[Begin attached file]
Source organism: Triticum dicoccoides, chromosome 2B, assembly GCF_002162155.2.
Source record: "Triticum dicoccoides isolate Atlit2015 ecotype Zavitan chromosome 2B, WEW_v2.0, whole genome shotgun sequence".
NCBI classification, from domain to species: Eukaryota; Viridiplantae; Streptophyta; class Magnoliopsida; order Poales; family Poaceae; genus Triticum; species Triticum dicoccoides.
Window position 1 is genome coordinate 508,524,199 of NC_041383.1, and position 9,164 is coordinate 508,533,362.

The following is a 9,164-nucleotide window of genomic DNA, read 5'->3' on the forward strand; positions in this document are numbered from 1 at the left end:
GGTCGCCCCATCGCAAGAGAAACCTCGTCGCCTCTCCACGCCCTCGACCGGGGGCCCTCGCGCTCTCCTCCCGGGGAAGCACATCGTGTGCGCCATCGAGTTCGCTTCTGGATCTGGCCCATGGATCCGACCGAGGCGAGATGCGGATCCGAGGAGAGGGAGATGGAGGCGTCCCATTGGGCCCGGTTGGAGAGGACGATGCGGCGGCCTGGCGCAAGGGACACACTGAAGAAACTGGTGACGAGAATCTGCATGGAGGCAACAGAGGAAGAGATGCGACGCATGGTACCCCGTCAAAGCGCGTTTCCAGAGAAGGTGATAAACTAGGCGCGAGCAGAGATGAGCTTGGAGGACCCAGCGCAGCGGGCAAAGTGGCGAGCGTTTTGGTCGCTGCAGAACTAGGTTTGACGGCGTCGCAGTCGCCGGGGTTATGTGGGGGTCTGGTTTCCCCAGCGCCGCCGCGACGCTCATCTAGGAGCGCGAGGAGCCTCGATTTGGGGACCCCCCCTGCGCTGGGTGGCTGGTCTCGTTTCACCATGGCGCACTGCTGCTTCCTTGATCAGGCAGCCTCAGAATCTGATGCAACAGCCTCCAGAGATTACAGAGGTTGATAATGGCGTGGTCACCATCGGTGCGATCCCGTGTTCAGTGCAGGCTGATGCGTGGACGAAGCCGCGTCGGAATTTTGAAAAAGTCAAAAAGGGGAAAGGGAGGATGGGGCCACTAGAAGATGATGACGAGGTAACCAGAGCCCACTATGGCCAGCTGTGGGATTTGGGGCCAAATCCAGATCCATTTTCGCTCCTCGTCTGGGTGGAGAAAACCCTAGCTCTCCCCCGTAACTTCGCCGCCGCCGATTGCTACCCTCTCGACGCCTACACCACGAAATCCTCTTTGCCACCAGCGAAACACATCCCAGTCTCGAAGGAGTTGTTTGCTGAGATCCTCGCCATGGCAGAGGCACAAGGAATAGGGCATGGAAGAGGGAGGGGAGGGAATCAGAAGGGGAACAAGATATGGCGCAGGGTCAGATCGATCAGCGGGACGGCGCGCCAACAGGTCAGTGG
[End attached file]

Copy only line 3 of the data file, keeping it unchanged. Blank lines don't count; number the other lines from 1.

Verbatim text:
NCBI classification, from domain to species: Eukaryota; Viridiplantae; Streptophyta; class Magnoliopsida; order Poales; family Poaceae; genus Triticum; species Triticum dicoccoides.